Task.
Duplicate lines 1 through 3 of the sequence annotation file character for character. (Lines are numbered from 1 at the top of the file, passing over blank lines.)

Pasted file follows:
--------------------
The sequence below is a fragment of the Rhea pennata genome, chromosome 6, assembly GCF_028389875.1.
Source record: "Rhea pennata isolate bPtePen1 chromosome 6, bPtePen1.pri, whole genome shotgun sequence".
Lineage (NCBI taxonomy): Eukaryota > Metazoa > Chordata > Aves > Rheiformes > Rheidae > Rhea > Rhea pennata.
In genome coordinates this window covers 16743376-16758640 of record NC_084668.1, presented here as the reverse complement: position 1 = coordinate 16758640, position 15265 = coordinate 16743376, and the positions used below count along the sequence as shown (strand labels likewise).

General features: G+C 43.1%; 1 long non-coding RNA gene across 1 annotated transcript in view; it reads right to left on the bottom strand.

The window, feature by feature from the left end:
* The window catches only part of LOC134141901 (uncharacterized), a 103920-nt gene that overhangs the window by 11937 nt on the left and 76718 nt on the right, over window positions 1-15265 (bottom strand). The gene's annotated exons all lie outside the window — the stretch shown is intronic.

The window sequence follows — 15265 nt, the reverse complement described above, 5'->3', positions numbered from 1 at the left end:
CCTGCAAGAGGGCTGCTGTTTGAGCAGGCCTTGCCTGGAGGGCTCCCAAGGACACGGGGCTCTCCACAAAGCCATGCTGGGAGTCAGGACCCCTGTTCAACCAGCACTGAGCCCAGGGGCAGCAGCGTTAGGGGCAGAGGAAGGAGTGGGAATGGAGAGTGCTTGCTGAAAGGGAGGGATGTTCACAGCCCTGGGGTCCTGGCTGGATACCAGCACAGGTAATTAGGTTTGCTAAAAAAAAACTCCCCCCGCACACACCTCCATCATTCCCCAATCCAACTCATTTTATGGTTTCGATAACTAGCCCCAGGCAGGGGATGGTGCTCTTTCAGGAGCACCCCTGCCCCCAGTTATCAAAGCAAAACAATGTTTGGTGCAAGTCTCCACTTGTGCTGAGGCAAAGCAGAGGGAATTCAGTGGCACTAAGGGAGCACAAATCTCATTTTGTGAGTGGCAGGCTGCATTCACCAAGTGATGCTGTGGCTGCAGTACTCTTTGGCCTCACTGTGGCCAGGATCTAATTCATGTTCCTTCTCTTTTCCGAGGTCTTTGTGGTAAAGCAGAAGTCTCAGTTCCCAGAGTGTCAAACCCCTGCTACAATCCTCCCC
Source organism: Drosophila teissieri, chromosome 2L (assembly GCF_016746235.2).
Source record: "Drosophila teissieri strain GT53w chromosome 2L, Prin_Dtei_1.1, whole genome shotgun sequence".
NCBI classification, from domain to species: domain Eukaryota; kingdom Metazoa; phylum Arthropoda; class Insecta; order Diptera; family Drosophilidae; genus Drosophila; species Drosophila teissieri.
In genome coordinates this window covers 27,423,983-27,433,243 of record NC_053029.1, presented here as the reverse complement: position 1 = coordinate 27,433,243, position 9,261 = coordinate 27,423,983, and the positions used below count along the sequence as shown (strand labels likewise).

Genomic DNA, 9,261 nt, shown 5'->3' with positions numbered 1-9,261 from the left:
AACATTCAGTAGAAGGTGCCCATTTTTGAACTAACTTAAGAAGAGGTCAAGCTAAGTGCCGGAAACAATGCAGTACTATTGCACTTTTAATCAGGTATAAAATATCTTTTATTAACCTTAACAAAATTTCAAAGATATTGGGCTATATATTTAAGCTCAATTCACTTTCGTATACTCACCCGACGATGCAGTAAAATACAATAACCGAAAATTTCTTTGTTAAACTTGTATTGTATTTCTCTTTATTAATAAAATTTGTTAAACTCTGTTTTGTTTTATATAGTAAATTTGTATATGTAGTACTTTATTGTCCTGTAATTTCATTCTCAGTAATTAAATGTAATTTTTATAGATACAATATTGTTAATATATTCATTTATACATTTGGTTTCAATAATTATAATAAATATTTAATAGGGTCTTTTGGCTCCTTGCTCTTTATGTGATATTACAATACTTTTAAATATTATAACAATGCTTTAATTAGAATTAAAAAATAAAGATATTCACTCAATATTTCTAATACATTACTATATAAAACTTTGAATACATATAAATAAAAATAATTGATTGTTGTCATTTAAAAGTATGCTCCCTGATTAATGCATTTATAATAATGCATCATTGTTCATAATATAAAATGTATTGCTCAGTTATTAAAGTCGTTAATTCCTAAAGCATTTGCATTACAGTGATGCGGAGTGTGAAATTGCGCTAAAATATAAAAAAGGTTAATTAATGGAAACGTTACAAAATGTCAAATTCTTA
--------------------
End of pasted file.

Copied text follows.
The sequence below is a fragment of the Rhea pennata genome, chromosome 6, assembly GCF_028389875.1.
Source record: "Rhea pennata isolate bPtePen1 chromosome 6, bPtePen1.pri, whole genome shotgun sequence".
Lineage (NCBI taxonomy): Eukaryota > Metazoa > Chordata > Aves > Rheiformes > Rheidae > Rhea > Rhea pennata.